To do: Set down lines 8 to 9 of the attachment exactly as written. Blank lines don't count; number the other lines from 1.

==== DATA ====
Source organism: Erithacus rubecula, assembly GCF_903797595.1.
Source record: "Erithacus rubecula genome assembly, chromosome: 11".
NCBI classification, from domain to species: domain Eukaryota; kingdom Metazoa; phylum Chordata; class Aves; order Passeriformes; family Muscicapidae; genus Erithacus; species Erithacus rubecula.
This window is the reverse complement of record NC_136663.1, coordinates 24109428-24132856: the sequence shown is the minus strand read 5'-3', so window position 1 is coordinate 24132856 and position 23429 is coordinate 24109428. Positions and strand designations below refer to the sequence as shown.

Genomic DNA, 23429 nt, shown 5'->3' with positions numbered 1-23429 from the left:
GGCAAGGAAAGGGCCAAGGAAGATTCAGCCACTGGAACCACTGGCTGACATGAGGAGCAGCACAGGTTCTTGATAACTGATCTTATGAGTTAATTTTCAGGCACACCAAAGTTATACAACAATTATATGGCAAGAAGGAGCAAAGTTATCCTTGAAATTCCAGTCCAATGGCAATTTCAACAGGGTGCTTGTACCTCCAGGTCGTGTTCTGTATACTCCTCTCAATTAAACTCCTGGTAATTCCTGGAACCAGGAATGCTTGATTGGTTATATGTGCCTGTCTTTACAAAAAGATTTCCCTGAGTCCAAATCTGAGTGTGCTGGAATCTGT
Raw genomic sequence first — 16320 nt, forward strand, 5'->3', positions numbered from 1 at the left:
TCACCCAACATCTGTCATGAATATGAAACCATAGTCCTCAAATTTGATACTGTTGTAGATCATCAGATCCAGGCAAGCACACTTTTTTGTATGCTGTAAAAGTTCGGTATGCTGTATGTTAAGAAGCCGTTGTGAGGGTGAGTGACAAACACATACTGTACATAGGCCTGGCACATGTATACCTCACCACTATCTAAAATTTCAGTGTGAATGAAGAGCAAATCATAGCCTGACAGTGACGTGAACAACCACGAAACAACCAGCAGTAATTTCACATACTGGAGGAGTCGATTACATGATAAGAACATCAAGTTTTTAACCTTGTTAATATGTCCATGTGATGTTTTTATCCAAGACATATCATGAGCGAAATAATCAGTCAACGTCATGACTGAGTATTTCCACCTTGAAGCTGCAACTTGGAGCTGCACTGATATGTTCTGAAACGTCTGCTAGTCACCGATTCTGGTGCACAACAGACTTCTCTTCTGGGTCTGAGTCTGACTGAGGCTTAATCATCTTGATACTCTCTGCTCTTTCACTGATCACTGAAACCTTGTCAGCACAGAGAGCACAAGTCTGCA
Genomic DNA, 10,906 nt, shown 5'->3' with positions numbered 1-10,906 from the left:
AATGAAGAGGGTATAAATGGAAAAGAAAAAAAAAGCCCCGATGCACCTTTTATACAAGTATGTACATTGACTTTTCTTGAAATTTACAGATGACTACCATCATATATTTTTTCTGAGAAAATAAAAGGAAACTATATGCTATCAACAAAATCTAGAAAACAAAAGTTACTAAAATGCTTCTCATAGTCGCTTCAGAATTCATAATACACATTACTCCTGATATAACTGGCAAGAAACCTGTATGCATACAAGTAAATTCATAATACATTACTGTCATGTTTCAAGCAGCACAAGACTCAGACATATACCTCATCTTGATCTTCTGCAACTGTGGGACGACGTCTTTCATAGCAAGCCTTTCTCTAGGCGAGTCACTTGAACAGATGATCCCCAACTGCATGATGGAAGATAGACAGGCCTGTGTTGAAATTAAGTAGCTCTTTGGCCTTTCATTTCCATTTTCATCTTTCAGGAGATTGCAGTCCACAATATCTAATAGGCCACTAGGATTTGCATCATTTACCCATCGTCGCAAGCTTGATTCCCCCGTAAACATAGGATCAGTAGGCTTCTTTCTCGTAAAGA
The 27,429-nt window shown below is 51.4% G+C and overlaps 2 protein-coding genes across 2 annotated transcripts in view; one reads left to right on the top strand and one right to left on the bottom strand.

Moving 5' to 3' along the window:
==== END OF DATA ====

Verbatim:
TCACCCAACATCTGTCATGAATATGAAACCATAGTCCTCAAATTTGATACTGTTGTAGATCATCAGATCCAGGCAAGCACACTTTTTTGTATGCTGTAAAAGTTCGGTATGCTGTATGTTAAGAAGCCGTTGTGAGGGTGAGTGACAAACACATACTGTACATAGGCCTGGCACATGTATACCTCACCACTATCTAAAATTTCAGTGTGAATGAAGAGCAAATCATAGCCTGACAGTGACGTGAACAACCACGAAACAACCAGCAGTAATTTCACATACTGGAGGAGTCGATTACATGATAAGAACATCAAGTTTTTAACCTTGTTAATATGTCCATGTGATGTTTTTATCCAAGACATATCATGAGCGAAATAATCAGTCAACGTCATGACTGAGTATTTCCACCTTGAAGCTGCAACTTGGAGCTGCACTGATATGTTCTGAAACGTCTGCTAGTCACCGATTCTGGTGCACAACAGACTTCTCTTCTGGGTCTGAGTCTGACTGAGGCTTAATCATCTTGATACTCTCTGCTCTTTCACTGATCACTGAAACCTTGTCAGCACAGAGAGCACAAGTCTGCA
Genomic DNA, 10,906 nt, shown 5'->3' with positions numbered 1-10,906 from the left: